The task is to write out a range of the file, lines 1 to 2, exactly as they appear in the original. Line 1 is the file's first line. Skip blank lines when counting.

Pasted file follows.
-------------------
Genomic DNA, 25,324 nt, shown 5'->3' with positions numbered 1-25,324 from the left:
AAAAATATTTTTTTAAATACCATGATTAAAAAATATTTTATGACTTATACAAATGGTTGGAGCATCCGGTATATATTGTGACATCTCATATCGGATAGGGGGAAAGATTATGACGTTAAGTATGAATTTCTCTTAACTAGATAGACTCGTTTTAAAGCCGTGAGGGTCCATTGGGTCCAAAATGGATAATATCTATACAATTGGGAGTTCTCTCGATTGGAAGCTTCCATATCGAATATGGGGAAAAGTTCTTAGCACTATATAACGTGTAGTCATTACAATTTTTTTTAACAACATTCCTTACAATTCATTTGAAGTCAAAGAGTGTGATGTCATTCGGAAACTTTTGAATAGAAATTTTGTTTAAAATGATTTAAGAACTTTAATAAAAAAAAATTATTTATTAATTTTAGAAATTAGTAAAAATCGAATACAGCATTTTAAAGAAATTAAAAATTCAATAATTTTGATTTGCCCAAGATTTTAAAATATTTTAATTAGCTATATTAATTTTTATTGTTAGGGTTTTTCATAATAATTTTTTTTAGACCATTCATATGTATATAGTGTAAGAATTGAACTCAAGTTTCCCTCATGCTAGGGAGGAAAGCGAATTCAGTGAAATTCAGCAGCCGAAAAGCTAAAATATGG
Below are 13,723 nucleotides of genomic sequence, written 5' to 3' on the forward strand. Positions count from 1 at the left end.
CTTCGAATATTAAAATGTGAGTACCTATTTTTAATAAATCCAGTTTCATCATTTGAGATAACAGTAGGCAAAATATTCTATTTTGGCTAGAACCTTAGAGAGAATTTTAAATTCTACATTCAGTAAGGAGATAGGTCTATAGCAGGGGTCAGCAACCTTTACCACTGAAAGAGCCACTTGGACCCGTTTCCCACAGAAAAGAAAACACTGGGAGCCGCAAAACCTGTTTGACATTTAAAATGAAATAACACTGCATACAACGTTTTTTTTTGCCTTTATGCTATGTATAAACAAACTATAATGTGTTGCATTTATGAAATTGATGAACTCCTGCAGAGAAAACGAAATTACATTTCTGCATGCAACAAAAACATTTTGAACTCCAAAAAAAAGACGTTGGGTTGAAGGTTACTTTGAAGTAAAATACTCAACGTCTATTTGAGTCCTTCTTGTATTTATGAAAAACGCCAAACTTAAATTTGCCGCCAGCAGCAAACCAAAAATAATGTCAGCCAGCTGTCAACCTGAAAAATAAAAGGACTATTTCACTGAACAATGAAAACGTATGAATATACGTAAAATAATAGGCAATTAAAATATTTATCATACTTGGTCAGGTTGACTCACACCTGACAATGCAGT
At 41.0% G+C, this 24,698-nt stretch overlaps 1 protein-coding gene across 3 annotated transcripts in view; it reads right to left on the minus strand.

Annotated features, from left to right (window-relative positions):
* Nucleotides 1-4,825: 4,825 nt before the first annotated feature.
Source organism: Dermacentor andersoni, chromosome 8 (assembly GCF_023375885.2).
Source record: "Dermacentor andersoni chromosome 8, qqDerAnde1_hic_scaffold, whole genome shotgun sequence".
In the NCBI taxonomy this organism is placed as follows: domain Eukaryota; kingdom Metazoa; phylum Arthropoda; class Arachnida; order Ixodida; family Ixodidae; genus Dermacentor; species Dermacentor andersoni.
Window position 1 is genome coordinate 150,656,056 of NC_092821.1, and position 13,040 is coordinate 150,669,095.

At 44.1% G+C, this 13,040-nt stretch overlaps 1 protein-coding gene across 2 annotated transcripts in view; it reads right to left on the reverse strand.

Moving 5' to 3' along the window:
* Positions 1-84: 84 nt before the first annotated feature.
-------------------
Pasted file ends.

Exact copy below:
Genomic DNA, 25,324 nt, shown 5'->3' with positions numbered 1-25,324 from the left:
AAAAATATTTTTTTAAATACCATGATTAAAAAATATTTTATGACTTATACAAATGGTTGGAGCATCCGGTATATATTGTGACATCTCATATCGGATAGGGGGAAAGATTATGACGTTAAGTATGAATTTCTCTTAACTAGATAGACTCGTTTTAAAGCCGTGAGGGTCCATTGGGTCCAAAATGGATAATATCTATACAATTGGGAGTTCTCTCGATTGGAAGCTTCCATATCGAATATGGGGAAAAGTTCTTAGCACTATATAACGTGTAGTCATTACAATTTTTTTTAACAACATTCCTTACAATTCATTTGAAGTCAAAGAGTGTGATGTCATTCGGAAACTTTTGAATAGAAATTTTGTTTAAAATGATTTAAGAACTTTAATAAAAAAAAATTATTTATTAATTTTAGAAATTAGTAAAAATCGAATACAGCATTTTAAAGAAATTAAAAATTCAATAATTTTGATTTGCCCAAGATTTTAAAATATTTTAATTAGCTATATTAATTTTTATTGTTAGGGTTTTTCATAATAATTTTTTTTAGACCATTCATATGTATATAGTGTAAGAATTGAACTCAAGTTTCCCTCATGCTAGGGAGGAAAGCGAATTCAGTGAAATTCAGCAGCCGAAAAGCTAAAATATGG